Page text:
Spring is at last really truly happening, and if you’re like me, my days are spent heading outside and enjoying the sun. It just feels so good to be out in the air with life happening all around again.
As many of you now know, as much as I enjoy cooking, I try to come up with as many ways as possible to make my time quick and efficient in the kitchen. Here in Louisiana we have had an incredible chilly and wet spring. I am not one to complain much about the weather, but man has it been messing with my tennis game! Our league season is about 2 1/2 months long and the rain has caused us to miss matches as well as the reschedules! So between the raindrops we are scurrying to yet again reschedule and complete our requisite matches before the deadline.
Which brings me to this pale lovely salad. There is not one drop of heat or flame necessary for this dish. I opened a couple of organic canned beans and tossed them into a bowl with the rest of the ingredients and boom! done and done. Several days of lunching or snacking for The Wife and I with no fuss. I can wander in from my rousing morning of wacking that green ball and not have to stop to chop or prepare a thing. Trust me, this is a blessing because you know how it is- tired, hungry and nothing to grab=a pretty good chance I will make less than favorable choices (chocolate I’m looking at you). It also has that satisfying chew from the beans, crunch from the cabbage and cucumber and the bright fresh spark of dill. Just so yummy and fresh tasting.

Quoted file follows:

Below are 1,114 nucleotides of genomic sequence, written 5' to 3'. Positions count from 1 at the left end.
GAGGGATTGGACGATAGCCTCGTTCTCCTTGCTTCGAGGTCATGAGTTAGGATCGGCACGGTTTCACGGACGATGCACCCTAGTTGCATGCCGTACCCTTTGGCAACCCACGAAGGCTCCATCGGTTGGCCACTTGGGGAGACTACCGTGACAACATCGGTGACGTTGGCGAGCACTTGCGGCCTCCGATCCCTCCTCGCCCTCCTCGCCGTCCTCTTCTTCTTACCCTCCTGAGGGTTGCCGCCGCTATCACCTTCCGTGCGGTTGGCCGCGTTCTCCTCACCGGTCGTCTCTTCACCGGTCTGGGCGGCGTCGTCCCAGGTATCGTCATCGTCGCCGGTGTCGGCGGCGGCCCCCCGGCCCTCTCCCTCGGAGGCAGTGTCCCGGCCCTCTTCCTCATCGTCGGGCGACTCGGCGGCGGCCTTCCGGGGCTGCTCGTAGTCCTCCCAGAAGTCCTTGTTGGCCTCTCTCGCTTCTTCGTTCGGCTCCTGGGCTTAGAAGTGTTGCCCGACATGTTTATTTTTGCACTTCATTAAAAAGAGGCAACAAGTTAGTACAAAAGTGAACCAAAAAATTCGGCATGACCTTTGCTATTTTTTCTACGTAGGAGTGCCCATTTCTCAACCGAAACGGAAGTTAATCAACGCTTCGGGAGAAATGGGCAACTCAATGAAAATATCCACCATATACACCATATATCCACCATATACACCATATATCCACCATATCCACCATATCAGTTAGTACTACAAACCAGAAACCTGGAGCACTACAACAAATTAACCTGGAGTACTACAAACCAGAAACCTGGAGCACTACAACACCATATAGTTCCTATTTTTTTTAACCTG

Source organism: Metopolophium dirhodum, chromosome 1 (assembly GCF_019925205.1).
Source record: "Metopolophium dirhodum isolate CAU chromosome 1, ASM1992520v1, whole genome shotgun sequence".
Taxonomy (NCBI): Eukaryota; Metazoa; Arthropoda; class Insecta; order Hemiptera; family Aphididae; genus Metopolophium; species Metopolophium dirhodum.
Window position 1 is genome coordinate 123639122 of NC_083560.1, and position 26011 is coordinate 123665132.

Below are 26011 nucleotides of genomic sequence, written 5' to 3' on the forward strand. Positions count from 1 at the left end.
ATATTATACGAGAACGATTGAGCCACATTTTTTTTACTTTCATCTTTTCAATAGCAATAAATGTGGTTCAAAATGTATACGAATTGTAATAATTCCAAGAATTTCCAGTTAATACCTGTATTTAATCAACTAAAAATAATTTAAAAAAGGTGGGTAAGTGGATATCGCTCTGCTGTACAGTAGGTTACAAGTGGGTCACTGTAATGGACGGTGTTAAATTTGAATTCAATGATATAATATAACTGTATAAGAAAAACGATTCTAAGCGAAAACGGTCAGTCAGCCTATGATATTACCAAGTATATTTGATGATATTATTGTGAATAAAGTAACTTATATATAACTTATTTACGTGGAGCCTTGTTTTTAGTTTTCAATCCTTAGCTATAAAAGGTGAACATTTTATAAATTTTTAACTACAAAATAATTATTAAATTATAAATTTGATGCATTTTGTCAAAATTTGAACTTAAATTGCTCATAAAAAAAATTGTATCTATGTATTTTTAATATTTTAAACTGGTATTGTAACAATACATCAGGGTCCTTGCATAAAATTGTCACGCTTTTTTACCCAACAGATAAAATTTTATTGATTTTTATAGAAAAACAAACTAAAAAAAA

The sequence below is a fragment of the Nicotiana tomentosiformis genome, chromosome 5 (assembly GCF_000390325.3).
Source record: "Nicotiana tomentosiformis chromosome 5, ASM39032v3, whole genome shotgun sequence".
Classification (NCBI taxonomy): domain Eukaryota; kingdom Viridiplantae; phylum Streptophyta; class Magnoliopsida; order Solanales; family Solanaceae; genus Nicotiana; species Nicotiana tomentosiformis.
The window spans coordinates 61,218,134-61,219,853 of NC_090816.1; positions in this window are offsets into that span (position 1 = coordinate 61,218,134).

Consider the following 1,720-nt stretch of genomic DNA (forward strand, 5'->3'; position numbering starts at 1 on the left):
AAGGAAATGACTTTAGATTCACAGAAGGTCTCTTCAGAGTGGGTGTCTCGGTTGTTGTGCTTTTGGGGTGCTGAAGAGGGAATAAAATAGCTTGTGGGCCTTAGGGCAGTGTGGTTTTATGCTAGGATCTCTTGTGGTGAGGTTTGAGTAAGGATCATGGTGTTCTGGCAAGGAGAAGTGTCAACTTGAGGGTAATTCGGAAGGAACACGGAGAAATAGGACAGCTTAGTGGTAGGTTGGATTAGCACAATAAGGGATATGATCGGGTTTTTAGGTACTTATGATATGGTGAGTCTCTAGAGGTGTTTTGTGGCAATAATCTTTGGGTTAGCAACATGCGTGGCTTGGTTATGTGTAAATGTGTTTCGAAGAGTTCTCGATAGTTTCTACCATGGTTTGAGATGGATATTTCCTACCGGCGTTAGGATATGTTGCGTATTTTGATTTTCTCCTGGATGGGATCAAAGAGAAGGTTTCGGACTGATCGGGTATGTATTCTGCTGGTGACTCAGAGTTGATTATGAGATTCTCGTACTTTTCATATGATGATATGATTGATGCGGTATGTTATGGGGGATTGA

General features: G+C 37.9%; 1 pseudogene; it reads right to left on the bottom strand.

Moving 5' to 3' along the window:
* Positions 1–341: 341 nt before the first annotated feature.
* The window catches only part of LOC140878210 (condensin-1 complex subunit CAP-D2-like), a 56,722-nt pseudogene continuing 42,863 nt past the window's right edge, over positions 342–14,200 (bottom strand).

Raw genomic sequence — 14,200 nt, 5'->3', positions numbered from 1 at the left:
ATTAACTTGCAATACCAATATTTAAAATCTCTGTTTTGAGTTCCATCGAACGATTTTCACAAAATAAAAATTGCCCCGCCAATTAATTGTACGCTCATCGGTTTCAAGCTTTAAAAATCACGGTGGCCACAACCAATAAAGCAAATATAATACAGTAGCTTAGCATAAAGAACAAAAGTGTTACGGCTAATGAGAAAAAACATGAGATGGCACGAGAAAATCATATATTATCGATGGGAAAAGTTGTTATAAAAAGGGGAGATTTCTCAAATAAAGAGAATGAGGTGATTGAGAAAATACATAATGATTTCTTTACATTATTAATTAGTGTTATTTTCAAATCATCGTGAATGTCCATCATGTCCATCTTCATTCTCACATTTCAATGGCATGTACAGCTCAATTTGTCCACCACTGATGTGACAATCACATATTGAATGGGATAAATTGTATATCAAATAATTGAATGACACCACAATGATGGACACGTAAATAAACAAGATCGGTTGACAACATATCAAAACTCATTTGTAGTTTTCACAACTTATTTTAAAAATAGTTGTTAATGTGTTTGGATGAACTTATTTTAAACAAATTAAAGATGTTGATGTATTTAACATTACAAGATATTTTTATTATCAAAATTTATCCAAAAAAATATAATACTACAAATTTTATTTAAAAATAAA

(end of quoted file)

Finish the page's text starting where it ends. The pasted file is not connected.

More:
What I also love about this salad is I use it as the “base” for several meals. I always make up a weekly batch of a whole grain such as brown rice or sorghun, so some days I might toss a little of that in, or throw the salad over some arugula or greens. Got some leftover chicken? Yup, toss that right in there. You’ve got the idea. It’s a way of keeping the interest up at mealtime without having to reinvent the wheel every day.
Healthy fresh food does not have to be a chore, nor does it have to be a bore. Really people, there is just too much good stuff out there.
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- 2 14 oz cans organic canellini beans, rinsed
- 1 small cucumber, peeled, seeded and diced
- 1/2 small red onion, minced
- 1 cup finely shredded red cabbage
- 3/4 cup Green Yogurt
- 3 Tablespoons olive oil
- juice of one lemon
- 2 Tablespoon minced fresh dill
- Salt and pepper to taste
- This is an easy one. Add all the salad ingredients into a large bowl.
- In a separate small bowl combine the yogurt, oil, lemon juice and dill and stir to combine. Add salt and pepper to taste.
- Add the dressing to the bean mix and stir to combine.
- The yogurt may weep a little bit as it sits, please don't be dismayed by this. This is just the whey separating and not a bad thing and very nutritious to eat. You can pour it off if you would like, or simply toss it all again and incorporate it back into the mix.
The Spring feels like it needs to be dragged out of the winter grays. This Spicy Minted Citrus Salad , with all it’s bright colors, is just the thing to do it.